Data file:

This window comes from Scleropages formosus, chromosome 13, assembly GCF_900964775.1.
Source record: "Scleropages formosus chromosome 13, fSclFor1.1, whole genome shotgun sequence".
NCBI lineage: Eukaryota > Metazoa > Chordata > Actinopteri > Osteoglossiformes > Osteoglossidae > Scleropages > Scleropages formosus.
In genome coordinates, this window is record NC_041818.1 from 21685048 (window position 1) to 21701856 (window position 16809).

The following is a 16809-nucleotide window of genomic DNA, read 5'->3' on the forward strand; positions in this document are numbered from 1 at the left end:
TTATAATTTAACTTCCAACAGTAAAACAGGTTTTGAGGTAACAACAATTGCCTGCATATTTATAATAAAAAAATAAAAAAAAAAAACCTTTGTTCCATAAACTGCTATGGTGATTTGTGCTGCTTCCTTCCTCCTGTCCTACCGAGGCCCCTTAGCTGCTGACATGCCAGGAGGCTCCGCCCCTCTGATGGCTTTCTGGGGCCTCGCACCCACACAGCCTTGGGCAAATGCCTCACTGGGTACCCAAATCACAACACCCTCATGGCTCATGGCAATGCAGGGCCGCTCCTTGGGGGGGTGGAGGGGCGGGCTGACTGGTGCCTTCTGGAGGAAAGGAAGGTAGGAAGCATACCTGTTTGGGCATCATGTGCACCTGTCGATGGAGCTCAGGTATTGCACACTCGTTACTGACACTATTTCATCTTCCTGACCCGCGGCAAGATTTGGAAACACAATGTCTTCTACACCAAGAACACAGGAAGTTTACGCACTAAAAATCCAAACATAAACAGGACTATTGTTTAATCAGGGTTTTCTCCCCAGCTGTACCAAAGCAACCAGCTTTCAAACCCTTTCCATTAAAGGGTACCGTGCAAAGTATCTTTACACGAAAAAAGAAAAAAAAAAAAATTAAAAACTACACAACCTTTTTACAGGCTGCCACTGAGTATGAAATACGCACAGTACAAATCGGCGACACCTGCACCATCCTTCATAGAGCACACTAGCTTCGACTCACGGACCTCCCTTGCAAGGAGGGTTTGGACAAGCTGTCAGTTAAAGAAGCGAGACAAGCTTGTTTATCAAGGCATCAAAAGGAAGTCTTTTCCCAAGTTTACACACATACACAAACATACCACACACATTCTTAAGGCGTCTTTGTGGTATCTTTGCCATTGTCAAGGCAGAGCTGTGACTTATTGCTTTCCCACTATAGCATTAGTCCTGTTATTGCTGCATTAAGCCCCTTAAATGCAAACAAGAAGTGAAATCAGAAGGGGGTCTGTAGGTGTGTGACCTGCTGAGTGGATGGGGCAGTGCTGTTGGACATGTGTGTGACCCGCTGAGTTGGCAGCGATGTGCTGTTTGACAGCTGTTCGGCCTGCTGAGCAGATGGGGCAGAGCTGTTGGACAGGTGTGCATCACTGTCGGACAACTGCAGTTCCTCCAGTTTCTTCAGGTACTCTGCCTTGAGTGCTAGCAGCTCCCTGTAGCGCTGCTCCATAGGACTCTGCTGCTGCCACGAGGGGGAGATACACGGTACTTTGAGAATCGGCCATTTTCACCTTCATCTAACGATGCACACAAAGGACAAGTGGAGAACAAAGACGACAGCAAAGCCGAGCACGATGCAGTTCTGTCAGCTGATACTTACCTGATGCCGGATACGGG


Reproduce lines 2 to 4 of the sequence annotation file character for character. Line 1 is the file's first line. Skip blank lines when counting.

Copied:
Source record: "Scleropages formosus chromosome 13, fSclFor1.1, whole genome shotgun sequence".
NCBI lineage: Eukaryota > Metazoa > Chordata > Actinopteri > Osteoglossiformes > Osteoglossidae > Scleropages > Scleropages formosus.
In genome coordinates, this window is record NC_041818.1 from 21685048 (window position 1) to 21701856 (window position 16809).